On 23 July 2015, the French Constitutional Council approved, albeit with minor modifications, the new French Intelligence law (the "Intelligence Law") which enables the use of wide intelligence techniques and creates new obligations for telecom operators, internet access service providers and hosting providers.
After the Intelligence Law was adopted by the French Parliament and Senate on June 24 -- amid fierce debates on the balance between these new provisions and individuals' fundamental democratic rights -- President François Hollande, the President of the Senate as well as over 100 members of the Parliament decided to submit the law to the French Constitutional Council for review.
On 23 July 2015, the French Constitutional Council broadly validated the Intelligence Law, the only substantial provisions stricken out being a provision that would have allowed the interception of communications “sent or received” abroad and a provision that would have allowed intelligence agencies to carry out intelligence operations without any prior authorization from the Prime Minister or his/her delegated official in emergency situations.
The Intelligence Law has thus been published in the Official Journal on 26 July 2015.
However, in practice, the Intelligence Law's full implementation will require that a number of decrees be issued. Most of them will probably be issued by the end of the year but there are no words yet on the timing for the appointment of the President of the new National Commission for the Control of Intelligence Techniques which is also the necessary condition for the implementation of most provisions.
Until such relevant decrees are issued, the existing intelligence framework will continue to apply (until 31 March 2016 at the latest).
Purpose of the Intelligence Law
The Intelligence Law broadly aims at enabling the collection of data, as necessary for the defense and promotion of the following "fundamental interests of the Nation":
- National independence, territorial integrity and national defense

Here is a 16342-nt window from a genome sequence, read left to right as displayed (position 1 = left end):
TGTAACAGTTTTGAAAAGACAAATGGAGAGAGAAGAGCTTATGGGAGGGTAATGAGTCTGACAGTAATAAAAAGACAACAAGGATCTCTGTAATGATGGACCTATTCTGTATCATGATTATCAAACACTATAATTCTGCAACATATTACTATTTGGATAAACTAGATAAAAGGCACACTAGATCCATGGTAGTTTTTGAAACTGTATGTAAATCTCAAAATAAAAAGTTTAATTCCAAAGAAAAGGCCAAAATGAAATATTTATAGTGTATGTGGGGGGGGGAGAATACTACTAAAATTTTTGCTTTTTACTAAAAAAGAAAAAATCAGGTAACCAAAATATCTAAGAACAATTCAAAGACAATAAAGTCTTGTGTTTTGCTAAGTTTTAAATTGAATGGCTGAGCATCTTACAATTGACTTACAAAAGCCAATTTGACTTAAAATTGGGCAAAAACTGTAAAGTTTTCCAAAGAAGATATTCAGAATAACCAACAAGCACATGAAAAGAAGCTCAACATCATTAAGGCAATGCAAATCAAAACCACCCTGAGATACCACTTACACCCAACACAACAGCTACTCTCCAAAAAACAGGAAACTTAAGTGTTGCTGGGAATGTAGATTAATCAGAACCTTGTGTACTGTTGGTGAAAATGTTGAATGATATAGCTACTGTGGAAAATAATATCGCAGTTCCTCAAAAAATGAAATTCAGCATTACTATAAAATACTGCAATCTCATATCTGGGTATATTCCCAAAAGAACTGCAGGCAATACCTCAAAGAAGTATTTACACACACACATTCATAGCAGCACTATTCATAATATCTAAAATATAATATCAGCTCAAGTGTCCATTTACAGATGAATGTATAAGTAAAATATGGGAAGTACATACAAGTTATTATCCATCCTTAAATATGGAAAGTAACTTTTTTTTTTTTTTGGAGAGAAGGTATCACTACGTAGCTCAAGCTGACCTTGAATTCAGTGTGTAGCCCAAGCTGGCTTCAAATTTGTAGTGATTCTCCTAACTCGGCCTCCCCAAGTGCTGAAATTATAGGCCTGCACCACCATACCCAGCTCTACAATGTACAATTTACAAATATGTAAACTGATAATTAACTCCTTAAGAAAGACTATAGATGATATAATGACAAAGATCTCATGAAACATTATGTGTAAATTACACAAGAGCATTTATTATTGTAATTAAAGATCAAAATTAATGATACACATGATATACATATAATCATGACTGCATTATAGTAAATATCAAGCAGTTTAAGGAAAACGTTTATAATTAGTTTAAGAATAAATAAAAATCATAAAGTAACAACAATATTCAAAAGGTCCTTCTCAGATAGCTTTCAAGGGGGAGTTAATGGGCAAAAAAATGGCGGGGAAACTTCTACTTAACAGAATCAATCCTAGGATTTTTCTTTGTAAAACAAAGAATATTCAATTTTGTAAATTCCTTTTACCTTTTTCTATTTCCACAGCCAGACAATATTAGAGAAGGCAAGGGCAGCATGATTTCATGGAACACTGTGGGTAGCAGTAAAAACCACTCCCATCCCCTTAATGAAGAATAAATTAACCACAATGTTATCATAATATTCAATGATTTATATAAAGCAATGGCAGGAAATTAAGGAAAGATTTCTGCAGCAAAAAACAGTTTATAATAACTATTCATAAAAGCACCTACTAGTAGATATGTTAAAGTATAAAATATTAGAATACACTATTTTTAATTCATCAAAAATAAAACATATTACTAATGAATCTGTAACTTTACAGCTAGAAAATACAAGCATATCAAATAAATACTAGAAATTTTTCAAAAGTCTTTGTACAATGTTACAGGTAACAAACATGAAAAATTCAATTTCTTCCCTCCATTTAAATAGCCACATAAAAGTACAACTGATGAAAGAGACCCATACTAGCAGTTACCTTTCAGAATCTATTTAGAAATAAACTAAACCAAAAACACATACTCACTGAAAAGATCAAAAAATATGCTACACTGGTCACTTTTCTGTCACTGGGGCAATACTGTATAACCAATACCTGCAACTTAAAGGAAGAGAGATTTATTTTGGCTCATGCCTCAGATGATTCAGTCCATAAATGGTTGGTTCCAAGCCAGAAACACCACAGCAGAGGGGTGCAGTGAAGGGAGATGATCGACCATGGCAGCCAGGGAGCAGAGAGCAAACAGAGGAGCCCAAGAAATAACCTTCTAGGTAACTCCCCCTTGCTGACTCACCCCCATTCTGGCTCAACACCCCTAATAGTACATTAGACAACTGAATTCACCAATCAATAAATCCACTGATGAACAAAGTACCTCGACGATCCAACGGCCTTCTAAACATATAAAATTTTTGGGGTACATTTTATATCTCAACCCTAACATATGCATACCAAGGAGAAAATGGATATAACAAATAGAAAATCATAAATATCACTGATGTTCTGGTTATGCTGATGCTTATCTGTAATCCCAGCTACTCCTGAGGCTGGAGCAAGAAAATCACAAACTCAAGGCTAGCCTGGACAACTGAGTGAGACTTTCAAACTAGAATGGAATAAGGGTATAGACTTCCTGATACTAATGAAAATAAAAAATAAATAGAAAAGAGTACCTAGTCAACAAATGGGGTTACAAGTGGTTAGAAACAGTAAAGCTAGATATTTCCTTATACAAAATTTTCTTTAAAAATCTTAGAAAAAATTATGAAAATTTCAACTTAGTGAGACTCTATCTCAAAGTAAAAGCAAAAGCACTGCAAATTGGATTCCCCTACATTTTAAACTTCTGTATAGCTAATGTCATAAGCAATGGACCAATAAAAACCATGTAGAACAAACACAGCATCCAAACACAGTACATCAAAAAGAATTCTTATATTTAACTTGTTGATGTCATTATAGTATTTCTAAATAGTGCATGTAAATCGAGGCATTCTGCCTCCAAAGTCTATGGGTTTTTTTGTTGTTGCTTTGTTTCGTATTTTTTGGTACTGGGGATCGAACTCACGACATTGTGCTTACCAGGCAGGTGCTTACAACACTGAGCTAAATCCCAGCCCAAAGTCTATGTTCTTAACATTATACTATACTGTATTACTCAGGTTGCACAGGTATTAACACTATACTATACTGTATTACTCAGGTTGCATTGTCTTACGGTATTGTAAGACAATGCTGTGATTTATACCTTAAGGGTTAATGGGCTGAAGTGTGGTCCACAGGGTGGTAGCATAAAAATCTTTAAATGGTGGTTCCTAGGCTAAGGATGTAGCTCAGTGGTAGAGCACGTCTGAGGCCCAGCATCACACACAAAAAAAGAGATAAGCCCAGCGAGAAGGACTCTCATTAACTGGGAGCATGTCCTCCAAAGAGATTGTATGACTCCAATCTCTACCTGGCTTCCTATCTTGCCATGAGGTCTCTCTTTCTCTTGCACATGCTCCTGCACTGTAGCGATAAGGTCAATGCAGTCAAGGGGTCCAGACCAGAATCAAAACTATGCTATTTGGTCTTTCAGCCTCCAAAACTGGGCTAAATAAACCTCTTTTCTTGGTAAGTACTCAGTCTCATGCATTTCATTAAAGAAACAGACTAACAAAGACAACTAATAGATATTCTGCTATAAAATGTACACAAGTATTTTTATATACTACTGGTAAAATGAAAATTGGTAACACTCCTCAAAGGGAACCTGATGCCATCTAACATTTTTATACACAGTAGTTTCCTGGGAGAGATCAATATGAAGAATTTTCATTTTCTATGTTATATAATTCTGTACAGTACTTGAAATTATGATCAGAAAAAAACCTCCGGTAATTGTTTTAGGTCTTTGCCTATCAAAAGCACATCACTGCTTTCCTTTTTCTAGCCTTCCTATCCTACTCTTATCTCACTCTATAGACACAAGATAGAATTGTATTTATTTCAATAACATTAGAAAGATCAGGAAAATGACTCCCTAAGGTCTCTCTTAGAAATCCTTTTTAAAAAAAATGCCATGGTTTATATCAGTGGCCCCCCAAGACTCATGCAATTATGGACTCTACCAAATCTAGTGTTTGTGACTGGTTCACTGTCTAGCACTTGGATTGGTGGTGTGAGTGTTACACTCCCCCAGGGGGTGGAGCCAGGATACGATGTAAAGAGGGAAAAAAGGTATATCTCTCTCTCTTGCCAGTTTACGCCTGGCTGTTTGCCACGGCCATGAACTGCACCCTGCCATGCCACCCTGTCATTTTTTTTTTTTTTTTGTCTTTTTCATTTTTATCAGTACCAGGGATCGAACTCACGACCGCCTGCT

- Major interests in foreign policy, performance of France's European and international obligations, prevention of all forms of foreign interference
- Major French economic, industrial and scientific interests
- Prevention of terrorism
- Prevention of harm to the republican institutions, continuance or recreation of groups or associations which have been dissolved, and prevention of collective violence threatening the national security
- Prevention of organized crime
- Prevention of the proliferation of weapons of mass destruction
More specifically, the Intelligence Law provides French Intelligence Services (as well as other services from the Defense, Home Office, Economy, Budget and Customs ministries, as identified in a forthcoming Decree) with increased intelligence powers, including tapping phones, reading emails, setting up hidden cameras or microphones in people's homes, cars or other private areas, bugging electronic devices and using IMSI catchers.
While the Intelligence Law sets up an independent advisory group, the National Commission for the Control of Intelligence Techniques (composed of judges, members of Parliament, Senators and a technical advisor), to approve all intelligence operations, its prior control will only consist in issuing recommendations which are not binding.
New set of rules for telecom operators, Internet access service providers and hosting providers
In addition to this increase in individuals' surveillance by the French Intelligence (and other) Services themselves, the Intelligence Law also redefines the role and obligations of the various stakeholders participating to the processing of individuals' data communications, including telecom operators, internet access service providers and hosting providers.
Indeed, the Intelligence Law redefines the whole legal framework relating to the surveillance of individuals, including those rules relating to the retention and disclosure of traffic data as well as the interception of electronic communications.